While checking in at the airport I asked if I was flying a new plane and turns out I was. I still wasn’t too thrilled about flying on the new planes because based on the photos Kuwait Airways had published in their instagram account (here and here), the new planes looked outdated, ugly and gloomy. Not sure why Kuwait Airways posted those horrible pictures but turns out they’re misleading and not an accurate representation of how the planes actually look like.
When I got onboard the new plane I was completely taken a back by how nice and bright the interior was. In the photos on the Kuwait Airways instagram account, the chairs looked dark and the walls and ceiling had a dull grey tone but in reality, the blues were vibrant and the walls and ceiling were bright and light colored. I sat down in my seat and noticed I had really good legroom as well, so far I was really impressed. I started flipping through the media center checking it out while the passenger next to me plugged in a USB stick with movies and started watching something. This is a completely new Kuwait Airways and I was liking it.
I flew both ways with the new Kuwait Airways plane and honestly I think the planes are better than the MEA ones which I normally fly with to Lebanon. There was even internet onboard the Kuwait Airways plane which I tried out on the way back ($10 for 30mins, $20 for 1 hour and $40 for 3 hours). Even the food wasn’t too bad at all and because no one flies Kuwait Airways, the plane wasn’t very packed making the experience even more enjoyable.
I did have an issue though and it was with the flight attendants. When I headed to the bathroom at the back of the plane while we were flying, I noticed one of the flight attendants was sitting in a passenger seat with the headphones on watching a movie. I thought that was pretty unprofessional. Another incident which also showed a lack of professionalism, when we landed and the plane was still on the runway heading towards our parking spot, a passenger got up from his seat and started getting his bag from the overhead compartment. Instead of the Kuwait Airways flight attendant telling the man to sit back down she got up and walked over to him and helped him carry his bag down from the overhead compartment. Then other people started getting up to get their overhead bags while the plane was still moving. Total chaos and I though it was ridiculous that the flight attendants weren’t telling the passengers to stay seated until the plane stopped. But then again this was Kuwait Airways. Although everything does look new, modern and up to date, end of the day this is still the same airline and the flight attendants are a reminder of that.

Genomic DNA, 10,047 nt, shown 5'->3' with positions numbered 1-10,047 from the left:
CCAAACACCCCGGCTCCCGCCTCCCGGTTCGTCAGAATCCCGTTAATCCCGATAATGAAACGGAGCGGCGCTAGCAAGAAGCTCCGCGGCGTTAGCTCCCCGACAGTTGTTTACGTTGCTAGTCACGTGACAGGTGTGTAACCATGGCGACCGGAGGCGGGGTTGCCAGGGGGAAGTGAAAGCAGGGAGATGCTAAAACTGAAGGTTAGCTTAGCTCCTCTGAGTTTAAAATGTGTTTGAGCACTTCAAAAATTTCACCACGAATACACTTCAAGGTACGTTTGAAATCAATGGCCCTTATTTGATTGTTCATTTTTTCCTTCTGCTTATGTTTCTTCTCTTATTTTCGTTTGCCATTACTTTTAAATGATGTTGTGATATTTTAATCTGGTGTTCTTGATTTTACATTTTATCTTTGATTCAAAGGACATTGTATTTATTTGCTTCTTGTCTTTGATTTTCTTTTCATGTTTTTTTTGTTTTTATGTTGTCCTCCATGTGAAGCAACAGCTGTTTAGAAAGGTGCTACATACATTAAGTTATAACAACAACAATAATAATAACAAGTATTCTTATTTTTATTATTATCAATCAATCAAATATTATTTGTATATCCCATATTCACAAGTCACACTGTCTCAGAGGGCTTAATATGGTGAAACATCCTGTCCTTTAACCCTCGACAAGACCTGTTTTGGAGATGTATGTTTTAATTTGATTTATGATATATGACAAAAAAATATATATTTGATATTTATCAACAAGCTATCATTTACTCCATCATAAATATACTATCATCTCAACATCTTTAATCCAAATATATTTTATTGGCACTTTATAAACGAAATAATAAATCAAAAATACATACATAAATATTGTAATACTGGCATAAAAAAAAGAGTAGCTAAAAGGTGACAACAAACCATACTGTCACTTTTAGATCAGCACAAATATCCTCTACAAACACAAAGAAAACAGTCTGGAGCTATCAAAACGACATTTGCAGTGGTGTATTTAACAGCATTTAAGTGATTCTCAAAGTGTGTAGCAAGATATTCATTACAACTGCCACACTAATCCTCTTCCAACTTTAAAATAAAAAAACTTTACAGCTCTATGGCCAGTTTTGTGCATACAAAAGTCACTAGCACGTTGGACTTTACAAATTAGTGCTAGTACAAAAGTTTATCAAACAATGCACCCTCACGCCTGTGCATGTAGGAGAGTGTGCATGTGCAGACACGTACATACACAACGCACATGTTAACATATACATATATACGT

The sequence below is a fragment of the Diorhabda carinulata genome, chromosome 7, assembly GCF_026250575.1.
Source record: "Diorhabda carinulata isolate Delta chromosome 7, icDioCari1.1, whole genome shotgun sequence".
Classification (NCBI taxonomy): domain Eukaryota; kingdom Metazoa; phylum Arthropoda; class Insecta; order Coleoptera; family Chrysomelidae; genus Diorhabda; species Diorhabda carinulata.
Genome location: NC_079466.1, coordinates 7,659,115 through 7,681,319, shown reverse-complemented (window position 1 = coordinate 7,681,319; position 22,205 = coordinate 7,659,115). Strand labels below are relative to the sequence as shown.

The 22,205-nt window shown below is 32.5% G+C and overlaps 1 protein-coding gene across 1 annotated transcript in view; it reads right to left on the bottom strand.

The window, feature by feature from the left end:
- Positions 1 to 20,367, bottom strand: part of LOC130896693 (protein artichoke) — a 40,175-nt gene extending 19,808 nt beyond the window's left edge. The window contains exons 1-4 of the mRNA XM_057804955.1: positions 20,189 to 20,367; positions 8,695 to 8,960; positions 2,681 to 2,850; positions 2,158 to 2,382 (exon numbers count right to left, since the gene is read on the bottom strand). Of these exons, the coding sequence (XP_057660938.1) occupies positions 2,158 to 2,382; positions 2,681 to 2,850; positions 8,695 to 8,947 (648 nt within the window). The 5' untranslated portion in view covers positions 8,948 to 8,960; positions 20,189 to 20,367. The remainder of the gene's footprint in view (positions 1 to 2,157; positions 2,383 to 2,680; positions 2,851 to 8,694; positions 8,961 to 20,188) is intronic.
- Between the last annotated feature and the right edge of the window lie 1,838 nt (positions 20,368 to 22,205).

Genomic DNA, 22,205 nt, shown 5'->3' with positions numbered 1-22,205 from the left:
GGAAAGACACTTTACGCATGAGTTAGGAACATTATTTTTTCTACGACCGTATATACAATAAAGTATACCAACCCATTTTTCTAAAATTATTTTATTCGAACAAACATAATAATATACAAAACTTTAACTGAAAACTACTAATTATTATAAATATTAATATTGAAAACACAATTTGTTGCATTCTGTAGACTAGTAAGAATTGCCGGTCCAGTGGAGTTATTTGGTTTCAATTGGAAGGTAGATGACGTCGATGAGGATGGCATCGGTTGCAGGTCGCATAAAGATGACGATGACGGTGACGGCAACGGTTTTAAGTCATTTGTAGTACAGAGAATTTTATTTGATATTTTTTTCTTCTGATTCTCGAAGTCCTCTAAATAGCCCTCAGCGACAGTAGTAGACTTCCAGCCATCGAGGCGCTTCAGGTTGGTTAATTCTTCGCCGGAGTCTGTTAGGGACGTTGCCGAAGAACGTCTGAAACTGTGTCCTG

Putting aside my issue with the flight attendants I actually had a great experience with Kuwait Airways. In fact I would choose Kuwait Airways over MEA in a heart beat if the Kuwait Airways flight wasn’t an hour longer (they don’t fly over Syria, Jordan or Israel so they take a big detour). I thought the in-flight entertainment system had more than enough entertainment for the 3 hour flight, I found the seats comfortable, the legroom was great and my overall experience was very positive. The only thing I would say though is that they can update all their planes as much as they want, they can get the new A380s even and have onboard showers but that’s not going to be enough to move the airline forward unless the employees get retrained and their professionalism reestablished. And I’m not talking about just the onboard flight attendants but every employee you interact with from the minute you checkin to the last Kuwait Airways employee you see should reflect this new and improved Kuwait Airways. Other than that they’re off to a pretty good start.
Portuguese architect Ricardo Camacho and the popular architecture website ArchDaily have put together an intellectual expose on how the new Al Shaheed Park was conceptualized. Ricardo is the architect behind Al Shaheed Park and although I have yet to see it in person, based on the photos on ArchDaily I am already head over heels in love.
This has to be the most beautiful place in Kuwait at the moment, it just looks so stunning. In the article Ricardo takes us on a tour of the park explaining all the elements and buildings but even if you don’t want to read you can still enjoy flipping through all the photos.